This businessman and politician was born in Detroit, Michigan.  Mitt Romney attended the prestigious Cranbrook School before receiving his undergraduate degree from Brigham Young University in 1971. He attended Harvard Law School and Harvard Business School and received both a law degree and an M.B.A. in 1975.  The son of George Romney, Michigan governor and Republican presidential nominee (he was defeated by Richard Nixon in 1968), Mitt Romney began his career in business. He worked for the management consulting firm Bain & Company before founding the investment firm Bain Capital in 1984. In 1994, he ran for the U.S. Senate in Massachusetts but was defeated by longtime incumbent Edward Kennedy.  In 1999, Romney stepped into the national spotlight when he took over as president of the Salt Lake Organizing Committee. He helped rescue the 2002 Winter Olympics from financial and ethical woes, and helmed a successful Salt Lake City Olympic Games in 2002.  Mitt Romney parlayed his success with the Olympics into politics when he was elected governor of Massachusetts in 2003. After serving one term, he declined to run for reelection and announced his bid for U.S. president in the 2008 election.  He lost the Republican bid to John McCain.

 
 

 

number4LIZA MINNELLI (Born 1946)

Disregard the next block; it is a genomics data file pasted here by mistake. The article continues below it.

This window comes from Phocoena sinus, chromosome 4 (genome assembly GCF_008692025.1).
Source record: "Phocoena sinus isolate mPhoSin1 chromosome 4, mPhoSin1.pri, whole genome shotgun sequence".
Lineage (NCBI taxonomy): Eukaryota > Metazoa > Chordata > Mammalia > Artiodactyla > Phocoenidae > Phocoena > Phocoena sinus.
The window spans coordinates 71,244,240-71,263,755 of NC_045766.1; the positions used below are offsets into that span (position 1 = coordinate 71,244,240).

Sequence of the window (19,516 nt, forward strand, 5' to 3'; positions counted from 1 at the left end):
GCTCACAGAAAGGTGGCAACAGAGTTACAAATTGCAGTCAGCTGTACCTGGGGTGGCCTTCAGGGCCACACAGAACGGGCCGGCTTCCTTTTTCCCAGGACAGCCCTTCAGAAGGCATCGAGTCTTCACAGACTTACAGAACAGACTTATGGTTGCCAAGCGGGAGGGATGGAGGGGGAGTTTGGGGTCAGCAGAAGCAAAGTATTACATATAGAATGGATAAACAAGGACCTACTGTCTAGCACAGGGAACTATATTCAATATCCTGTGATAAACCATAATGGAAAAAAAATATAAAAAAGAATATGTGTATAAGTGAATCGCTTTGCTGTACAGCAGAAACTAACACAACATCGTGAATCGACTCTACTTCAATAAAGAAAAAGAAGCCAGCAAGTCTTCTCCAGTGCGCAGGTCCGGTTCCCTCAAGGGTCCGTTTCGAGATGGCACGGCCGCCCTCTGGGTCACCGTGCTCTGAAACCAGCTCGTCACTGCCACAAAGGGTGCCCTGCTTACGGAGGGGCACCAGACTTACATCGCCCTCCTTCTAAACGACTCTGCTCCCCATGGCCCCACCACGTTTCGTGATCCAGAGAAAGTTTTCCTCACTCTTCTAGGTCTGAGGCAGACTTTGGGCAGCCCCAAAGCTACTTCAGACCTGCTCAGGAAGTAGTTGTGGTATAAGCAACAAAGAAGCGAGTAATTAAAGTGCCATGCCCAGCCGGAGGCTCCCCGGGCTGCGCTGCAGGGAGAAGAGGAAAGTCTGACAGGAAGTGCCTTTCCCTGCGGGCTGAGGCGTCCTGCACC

Singer and actress, Minnelli is the daughter of Judy Garland and Hollywood director, Vincente Minnelli.  Minnelli made her film debut as a toddler in the musical comedy In the Good Old Summertime (1949), which starred her mother and Van Johnson. While she made other appearances in her mother’s concert productions, Minnelli’s career in entertainment did not start in earnest until later.  As a teenager, Minnelli gave up on school and went to New York City to pursue a stage career. She landed a role in the off-Broadway revival of the musical Best Foot Forward in 1963, which brought her strong reviews.  In her first leading Broadway role, Minnelli appeared as the title character in Flora, The Red Menace in 1965. The light musical comedy poked fun at the 1930s communist movement. While it only ran for a few weeks, the musical brought Minnelli a Tony Award for Best Actress in a Musical. She was only 19 at the time, making her one of the youngest performers to ever win the award.  Minnelli went on to co-star in the dramatic comedy Charlie Bubbles (1967) opposite Albert Finney. Playing an offbeat misfit named Pookie, she received her first Academy Award nomination for Best Actress for her work in the 1969 film The Sterile Cuckoo. During the production of her next film, Otto Preminger’s Tell Me That You Love Me, Junie Moon (1969), Minnelli suffered a great loss. Her mother died from an accidental drug overdose on June 22, 1969.  Two years later, Minnelli landed her greatest film role, playing floundering nightclub singer Sally Bowles in the musical Cabaret (1972), which was set in Germany in the 1930s. The film, directed by Bob Fosse, showcased her singing talents as well as her range as an actress. For her efforts, Minnelli won the Academy Award for Best Actress. The film won eight awards in total, including a Best Supporting Actor award for Joel Grey and Best Director for Fosse. Minnelli’s hot streak continued with the television special, Liza with a Z, which was produced by Fred Ebb and Bob Fosse. The show won the Emmy Award for Outstanding Single Program—Variety and Popular Music in 1973.  Minnelli returned to Broadway in The Act in 1977. She played a washed-up singer trying to revive her musical career. Giving an outstanding performance, Minnelli netted her second Tony Award for Best Actress in a musical. A few years later, she had another success on the big screen with the romantic comedy Arthur (1981). Minnelli co-starred with Dudley Moore as a waitress who falls in love with a wealthy, but often inebriated man.  Her acting career perked up in recent years, with her humorous guest appearances on the series Arrested Development in 2004 and 2005. For the most part, however, Minnelli has focused on live performances. She gives numerous concerts each year around the world.